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Prudential arrangements for insurance companies likely to involve more reserves set aside to meet RBNZ rules

Insurance / news
Prudential arrangements for insurance companies likely to involve more reserves set aside to meet RBNZ rules
A man dressed in blue walks up the steps to the Reserve Bank of New Zealand.
Dan Brunskill

A review of insurance companies has moved a step closer to requiring them to hold more assets as a buffer against having to pay out against a major claim.

This possibility was foreshadowed some time ago in a long running saga which started six years ago and is now approaching its end.     

The aim would be to impose prudential restrictions on insurance companies similar to the ones coming gradually into force against banks. 

The driving force behind this process is the Reserve Bank of New Zealand – Te Pūtea Matua.

It wants to reform the Insurance (Prudential Supervision) Act 2010 (IPSA) and have a replacement law unveiled to the public by 2025.

The review of IPSA began in 2017, was suspended a year later because the Reserve Bank was too busy, and then resumed. 

The process is now nearing an end.

The need for better law was highlighted by several things. One of them was a review by the International Monetary Fund in 2017 which found there were "significant gaps in the framework for insurance conduct regulation" by the Reserve Bank.  

The report said RBNZ staff were competent, but their "insufficient resources" and "non-intrusive approach" handicapped their ability to do their job.

A second impetus to action was the collapse of the $750 million home building insurer CBL, which was put into liquidation seven years ago.

A review of the case by a financial expert John Trowbridge and a lawyer, Mary Scholtens KC, urged the RBNZ to make several changes in the way it looked at this industry. 

They urged the bank to act decisively, to strengthen the governance obligations of insurers and to increase resources of the bank's own supervisors.

The pair also urged the bank to "strengthen the capital management and solvency framework for licensed insurers," and that is what the RBNZ is now proposing to do.

Commenting on the latest development, the Bank's Deputy Governor Christian Hawkesby says he wants to promote a sound and efficient insurance sector which has full public confidence. 

“The proposed changes will support the Reserve Bank’s evolution from light touch supervision towards a more proactive and intensive approach that is more closely aligned with international best-practice,” Hawkesby says.   “The proposals will give us an expanded set of supervisory and enforcement tools.....with a graduated and proportionate set of responses.

"These will range from remedial action to address risks through to robust enforcement measures for serious breaches."   Hawkesby adds the RBNZ will be able to look at matters like governance and risk management, as well as emerging issues such as cyber security and climate.   These issues have been looked at and commented on before, but the RBNZ now has a version which is has proposed to the public for a new round of submissions by December 12.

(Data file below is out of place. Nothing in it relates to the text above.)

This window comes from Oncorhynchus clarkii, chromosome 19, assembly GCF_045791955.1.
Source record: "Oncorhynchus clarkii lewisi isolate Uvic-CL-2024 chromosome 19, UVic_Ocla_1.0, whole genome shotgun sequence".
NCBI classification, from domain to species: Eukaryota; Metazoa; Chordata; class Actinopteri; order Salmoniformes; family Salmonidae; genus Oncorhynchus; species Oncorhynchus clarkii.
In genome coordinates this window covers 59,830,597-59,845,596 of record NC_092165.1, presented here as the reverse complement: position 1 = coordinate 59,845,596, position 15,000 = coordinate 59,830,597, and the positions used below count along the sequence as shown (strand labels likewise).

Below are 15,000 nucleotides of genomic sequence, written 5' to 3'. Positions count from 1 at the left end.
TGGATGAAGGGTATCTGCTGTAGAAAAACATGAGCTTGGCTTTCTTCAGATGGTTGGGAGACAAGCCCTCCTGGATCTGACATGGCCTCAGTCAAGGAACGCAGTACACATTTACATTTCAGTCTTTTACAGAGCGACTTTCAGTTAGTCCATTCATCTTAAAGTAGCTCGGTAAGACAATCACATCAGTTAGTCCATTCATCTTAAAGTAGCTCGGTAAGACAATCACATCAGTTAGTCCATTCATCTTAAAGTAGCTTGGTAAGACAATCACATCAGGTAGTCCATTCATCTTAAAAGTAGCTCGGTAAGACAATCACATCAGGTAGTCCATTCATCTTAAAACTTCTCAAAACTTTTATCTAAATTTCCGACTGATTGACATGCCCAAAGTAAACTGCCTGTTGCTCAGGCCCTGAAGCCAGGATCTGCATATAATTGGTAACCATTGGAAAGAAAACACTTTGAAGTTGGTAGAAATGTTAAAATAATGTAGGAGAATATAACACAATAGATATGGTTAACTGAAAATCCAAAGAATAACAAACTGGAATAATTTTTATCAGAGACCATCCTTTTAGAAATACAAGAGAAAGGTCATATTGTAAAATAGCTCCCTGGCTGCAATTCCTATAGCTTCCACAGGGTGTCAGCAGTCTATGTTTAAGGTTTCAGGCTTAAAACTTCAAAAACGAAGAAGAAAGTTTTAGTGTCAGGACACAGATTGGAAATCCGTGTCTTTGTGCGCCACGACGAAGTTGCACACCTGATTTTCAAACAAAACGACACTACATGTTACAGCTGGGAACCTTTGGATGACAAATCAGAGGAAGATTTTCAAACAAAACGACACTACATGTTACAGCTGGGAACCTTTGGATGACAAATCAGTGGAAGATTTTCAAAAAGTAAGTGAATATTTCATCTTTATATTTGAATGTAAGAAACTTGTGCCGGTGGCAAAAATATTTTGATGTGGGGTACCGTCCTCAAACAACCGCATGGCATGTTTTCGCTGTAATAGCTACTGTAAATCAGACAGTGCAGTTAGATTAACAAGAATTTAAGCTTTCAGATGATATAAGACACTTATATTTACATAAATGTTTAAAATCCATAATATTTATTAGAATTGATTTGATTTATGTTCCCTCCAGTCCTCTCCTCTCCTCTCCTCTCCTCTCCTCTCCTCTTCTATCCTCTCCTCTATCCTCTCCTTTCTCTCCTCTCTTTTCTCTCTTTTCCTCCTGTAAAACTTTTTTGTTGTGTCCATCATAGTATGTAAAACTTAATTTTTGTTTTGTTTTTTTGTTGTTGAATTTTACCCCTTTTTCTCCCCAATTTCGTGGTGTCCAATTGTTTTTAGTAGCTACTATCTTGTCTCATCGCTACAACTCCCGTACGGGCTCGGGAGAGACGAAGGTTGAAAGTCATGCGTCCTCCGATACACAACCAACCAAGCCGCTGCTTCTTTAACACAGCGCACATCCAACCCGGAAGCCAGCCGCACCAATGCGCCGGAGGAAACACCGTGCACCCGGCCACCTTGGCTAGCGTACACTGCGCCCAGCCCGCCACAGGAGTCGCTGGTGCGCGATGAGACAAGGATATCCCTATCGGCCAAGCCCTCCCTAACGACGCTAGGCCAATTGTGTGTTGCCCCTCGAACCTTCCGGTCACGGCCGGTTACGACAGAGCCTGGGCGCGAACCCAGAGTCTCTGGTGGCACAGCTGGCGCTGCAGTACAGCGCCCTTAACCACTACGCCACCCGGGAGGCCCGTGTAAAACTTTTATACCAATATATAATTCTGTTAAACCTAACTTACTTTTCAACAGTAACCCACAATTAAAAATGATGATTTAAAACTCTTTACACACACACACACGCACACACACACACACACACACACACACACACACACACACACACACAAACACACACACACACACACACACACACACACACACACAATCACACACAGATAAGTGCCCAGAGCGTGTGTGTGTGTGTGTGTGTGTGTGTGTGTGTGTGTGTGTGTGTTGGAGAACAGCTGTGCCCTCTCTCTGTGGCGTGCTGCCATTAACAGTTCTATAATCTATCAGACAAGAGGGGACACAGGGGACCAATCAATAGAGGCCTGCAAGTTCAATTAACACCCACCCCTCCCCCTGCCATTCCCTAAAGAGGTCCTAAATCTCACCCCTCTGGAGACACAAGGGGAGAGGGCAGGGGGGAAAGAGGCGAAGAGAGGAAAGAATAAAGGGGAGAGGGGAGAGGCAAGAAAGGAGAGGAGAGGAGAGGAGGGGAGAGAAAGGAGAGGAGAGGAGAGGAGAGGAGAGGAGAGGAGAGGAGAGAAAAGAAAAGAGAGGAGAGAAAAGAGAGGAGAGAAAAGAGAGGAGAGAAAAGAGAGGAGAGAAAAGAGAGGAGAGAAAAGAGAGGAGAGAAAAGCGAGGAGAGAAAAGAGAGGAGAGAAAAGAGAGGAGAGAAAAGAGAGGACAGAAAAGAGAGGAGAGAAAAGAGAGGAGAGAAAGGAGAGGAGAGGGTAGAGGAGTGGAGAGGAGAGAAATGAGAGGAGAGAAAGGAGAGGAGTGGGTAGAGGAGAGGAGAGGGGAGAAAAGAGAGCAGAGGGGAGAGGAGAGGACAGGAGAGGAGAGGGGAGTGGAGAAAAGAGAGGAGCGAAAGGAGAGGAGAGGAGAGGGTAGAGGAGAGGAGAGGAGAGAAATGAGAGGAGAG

In an accompanying document to the Reserve Bank statement, more details of the proposals are clarified. 

This document makes clear the bank would be moving from a light handed approach to something much more active. 

"Our approach to prudential supervision has continued to evolve from the light supervisory model that was established in the 1990s, to one that meets current day expectations and seeks greater alignment with international best practice," it says.

"Our supervisory approach aims to be risk-based, proportionate and proactive.....and would use the full range of regulatory tools to address compliance problems."

The methods would include a more graduated approach to solvency, which would allow an escalating "ladder of intervention" as capital declines and the corresponding risk of being unable to meet obligations increases.

There would also be the introduction of an on-site inspection power, which would include the ability to overrule insurers’ actuarial calculations.

The document says overseas-owned insurers make an important contribution, but "cross-border arrangements can also create risks that need to be managed."

It then cuts to the chase. 

"We propose imposing a duty on the Chief Executive Officer of a New Zealand branch of an overseas insurer to exercise due diligence to ensure that the insurer complies with its prudential obligations under IPSA .

"We are likely to propose that branches should hold assets in New Zealand at a level equivalent to the Prudential Capital Requirement in the New Zealand solvency standards, though we would welcome greater information on how costly this is likely to be for branches." 

The document is welcomed by Hawkesby.

"We will be able to set out clearer and more enforceable rules in areas such as governance and risk management, making us better equipped to address emerging issues such as cyber security and climate.”

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